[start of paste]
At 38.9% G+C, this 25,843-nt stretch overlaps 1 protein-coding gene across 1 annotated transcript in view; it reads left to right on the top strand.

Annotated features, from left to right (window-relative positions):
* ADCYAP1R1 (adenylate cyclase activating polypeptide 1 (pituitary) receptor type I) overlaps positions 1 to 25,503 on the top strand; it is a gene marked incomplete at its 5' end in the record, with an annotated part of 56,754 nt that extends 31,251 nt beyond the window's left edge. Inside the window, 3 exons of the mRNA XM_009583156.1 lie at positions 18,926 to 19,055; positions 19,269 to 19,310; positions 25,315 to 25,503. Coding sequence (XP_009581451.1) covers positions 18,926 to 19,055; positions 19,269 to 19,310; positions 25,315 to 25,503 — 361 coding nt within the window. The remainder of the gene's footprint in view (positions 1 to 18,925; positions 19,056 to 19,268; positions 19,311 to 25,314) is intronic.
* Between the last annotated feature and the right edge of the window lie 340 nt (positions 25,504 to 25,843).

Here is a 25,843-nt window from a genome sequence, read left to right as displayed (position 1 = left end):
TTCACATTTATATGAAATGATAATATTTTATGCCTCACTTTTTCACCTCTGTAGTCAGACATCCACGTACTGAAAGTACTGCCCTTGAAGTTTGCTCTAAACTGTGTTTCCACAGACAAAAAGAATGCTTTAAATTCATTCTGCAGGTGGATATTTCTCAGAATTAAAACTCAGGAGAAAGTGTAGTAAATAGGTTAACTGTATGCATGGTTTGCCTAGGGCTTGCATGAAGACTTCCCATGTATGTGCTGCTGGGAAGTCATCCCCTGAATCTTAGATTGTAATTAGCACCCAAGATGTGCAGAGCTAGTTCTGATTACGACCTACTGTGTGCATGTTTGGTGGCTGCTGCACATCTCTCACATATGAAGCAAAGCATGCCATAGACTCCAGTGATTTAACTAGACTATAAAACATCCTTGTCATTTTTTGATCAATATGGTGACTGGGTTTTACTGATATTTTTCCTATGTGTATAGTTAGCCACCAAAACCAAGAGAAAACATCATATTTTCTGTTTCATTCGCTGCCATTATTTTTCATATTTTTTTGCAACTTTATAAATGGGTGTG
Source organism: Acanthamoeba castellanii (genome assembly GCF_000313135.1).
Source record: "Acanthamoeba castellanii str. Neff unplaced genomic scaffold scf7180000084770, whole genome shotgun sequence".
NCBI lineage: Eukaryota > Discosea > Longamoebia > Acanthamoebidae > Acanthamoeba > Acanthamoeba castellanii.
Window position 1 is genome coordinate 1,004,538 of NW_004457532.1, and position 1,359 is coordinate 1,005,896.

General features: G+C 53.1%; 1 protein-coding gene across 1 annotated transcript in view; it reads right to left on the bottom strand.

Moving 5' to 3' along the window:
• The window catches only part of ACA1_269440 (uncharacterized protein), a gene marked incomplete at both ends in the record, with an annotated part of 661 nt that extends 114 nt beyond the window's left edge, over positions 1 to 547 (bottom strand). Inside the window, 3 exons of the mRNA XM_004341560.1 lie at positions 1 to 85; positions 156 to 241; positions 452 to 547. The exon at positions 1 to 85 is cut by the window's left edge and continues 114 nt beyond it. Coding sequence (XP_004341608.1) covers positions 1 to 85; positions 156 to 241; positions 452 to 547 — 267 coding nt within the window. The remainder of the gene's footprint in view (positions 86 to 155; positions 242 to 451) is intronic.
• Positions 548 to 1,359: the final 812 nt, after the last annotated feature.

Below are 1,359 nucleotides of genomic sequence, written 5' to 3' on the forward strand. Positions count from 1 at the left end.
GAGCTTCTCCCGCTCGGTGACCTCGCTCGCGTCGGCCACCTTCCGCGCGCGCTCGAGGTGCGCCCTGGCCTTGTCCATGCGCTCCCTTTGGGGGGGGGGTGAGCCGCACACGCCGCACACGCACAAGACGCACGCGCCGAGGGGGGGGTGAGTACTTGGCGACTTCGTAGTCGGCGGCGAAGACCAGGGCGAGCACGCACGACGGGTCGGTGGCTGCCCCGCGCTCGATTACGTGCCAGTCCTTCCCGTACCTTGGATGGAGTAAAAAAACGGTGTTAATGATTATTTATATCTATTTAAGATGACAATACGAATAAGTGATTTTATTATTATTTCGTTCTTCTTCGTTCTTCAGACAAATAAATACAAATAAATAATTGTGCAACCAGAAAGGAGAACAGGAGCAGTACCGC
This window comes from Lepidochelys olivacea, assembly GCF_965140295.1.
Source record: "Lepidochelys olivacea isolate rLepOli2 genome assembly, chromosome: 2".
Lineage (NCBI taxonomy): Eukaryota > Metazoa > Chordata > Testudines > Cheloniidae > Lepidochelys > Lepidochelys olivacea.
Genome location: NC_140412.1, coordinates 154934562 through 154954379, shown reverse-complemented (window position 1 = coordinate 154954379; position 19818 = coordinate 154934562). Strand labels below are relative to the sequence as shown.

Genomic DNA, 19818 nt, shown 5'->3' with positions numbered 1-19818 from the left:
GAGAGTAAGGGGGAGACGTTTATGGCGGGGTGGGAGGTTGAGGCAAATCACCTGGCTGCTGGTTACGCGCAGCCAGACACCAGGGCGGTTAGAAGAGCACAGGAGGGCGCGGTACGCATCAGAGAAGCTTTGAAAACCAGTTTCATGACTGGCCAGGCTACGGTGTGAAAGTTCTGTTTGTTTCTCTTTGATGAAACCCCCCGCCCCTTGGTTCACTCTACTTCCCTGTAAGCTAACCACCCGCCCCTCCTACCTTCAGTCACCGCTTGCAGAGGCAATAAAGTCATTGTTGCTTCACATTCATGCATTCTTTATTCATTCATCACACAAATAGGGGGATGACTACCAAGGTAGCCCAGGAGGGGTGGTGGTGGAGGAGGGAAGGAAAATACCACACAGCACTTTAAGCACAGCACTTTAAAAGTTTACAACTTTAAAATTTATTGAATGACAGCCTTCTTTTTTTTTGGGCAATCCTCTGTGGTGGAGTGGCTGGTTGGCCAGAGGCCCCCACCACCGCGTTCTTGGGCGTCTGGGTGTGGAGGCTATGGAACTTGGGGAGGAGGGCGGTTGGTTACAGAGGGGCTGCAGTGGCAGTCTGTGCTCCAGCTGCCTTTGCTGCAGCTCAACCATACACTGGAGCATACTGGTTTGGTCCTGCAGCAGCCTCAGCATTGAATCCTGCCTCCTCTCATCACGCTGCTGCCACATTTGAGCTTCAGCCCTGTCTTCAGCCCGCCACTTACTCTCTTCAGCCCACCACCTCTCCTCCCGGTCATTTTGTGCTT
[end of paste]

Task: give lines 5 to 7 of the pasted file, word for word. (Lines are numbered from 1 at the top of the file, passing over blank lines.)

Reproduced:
Here is a 25,843-nt window from a genome sequence, read left to right as displayed (position 1 = left end):
TTCACATTTATATGAAATGATAATATTTTATGCCTCACTTTTTCACCTCTGTAGTCAGACATCCACGTACTGAAAGTACTGCCCTTGAAGTTTGCTCTAAACTGTGTTTCCACAGACAAAAAGAATGCTTTAAATTCATTCTGCAGGTGGATATTTCTCAGAATTAAAACTCAGGAGAAAGTGTAGTAAATAGGTTAACTGTATGCATGGTTTGCCTAGGGCTTGCATGAAGACTTCCCATGTATGTGCTGCTGGGAAGTCATCCCCTGAATCTTAGATTGTAATTAGCACCCAAGATGTGCAGAGCTAGTTCTGATTACGACCTACTGTGTGCATGTTTGGTGGCTGCTGCACATCTCTCACATATGAAGCAAAGCATGCCATAGACTCCAGTGATTTAACTAGACTATAAAACATCCTTGTCATTTTTTGATCAATATGGTGACTGGGTTTTACTGATATTTTTCCTATGTGTATAGTTAGCCACCAAAACCAAGAGAAAACATCATATTTTCTGTTTCATTCGCTGCCATTATTTTTCATATTTTTTTGCAACTTTATAAATGGGTGTG
Source organism: Acanthamoeba castellanii (genome assembly GCF_000313135.1).